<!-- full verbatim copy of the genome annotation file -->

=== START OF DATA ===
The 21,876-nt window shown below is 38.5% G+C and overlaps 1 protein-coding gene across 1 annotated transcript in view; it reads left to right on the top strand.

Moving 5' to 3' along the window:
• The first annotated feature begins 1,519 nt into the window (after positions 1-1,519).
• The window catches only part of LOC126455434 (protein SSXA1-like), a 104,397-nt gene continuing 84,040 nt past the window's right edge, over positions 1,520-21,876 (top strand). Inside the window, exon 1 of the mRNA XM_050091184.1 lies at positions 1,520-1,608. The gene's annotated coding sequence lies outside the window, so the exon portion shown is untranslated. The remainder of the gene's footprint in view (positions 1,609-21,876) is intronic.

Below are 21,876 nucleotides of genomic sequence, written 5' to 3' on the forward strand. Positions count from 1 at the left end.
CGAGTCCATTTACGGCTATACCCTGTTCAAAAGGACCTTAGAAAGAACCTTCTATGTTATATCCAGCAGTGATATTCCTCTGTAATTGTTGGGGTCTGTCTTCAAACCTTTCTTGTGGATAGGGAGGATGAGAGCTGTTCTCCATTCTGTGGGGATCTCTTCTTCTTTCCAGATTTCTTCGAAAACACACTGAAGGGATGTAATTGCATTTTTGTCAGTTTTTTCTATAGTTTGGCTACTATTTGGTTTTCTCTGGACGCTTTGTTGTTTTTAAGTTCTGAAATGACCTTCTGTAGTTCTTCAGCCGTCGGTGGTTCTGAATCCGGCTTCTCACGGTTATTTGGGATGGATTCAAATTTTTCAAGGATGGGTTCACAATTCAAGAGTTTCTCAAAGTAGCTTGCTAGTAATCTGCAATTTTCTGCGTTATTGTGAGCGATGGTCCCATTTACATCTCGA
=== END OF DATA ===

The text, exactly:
The 21,876-nt window shown below is 38.5% G+C and overlaps 1 protein-coding gene across 1 annotated transcript in view; it reads left to right on the top strand.

Moving 5' to 3' along the window:
• The first annotated feature begins 1,519 nt into the window (after positions 1-1,519).
• The window catches only part of LOC126455434 (protein SSXA1-like), a 104,397-nt gene continuing 84,040 nt past the window's right edge, over positions 1,520-21,876 (top strand). Inside the window, exon 1 of the mRNA XM_050091184.1 lies at positions 1,520-1,608. The gene's annotated coding sequence lies outside the window, so the exon portion shown is untranslated. The remainder of the gene's footprint in view (positions 1,609-21,876) is intronic.

Below are 21,876 nucleotides of genomic sequence, written 5' to 3' on the forward strand. Positions count from 1 at the left end.
CGAGTCCATTTACGGCTATACCCTGTTCAAAAGGACCTTAGAAAGAACCTTCTATGTTATATCCAGCAGTGATATTCCTCTGTAATTGTTGGGGTCTGTCTTCAAACCTTTCTTGTGGATAGGGAGGATGAGAGCTGTTCTCCATTCTGTGGGGATCTCTTCTTCTTTCCAGATTTCTTCGAAAACACACTGAAGGGATGTAATTGCATTTTTGTCAGTTTTTTCTATAGTTTGGCTACTATTTGGTTTTCTCTGGACGCTTTGTTGTTTTTAAGTTCTGAAATGACCTTCTGTAGTTCTTCAGCCGTCGGTGGTTCTGAATCCGGCTTCTCACGGTTATTTGGGATGGATTCAAATTTTTCAAGGATGGGTTCACAATTCAAGAGTTTCTCAAAGTAGCTTGCTAGTAATCTGCAATTTTCTGCGTTATTGTGAGCGATGGTCCCATTTACATCTCGA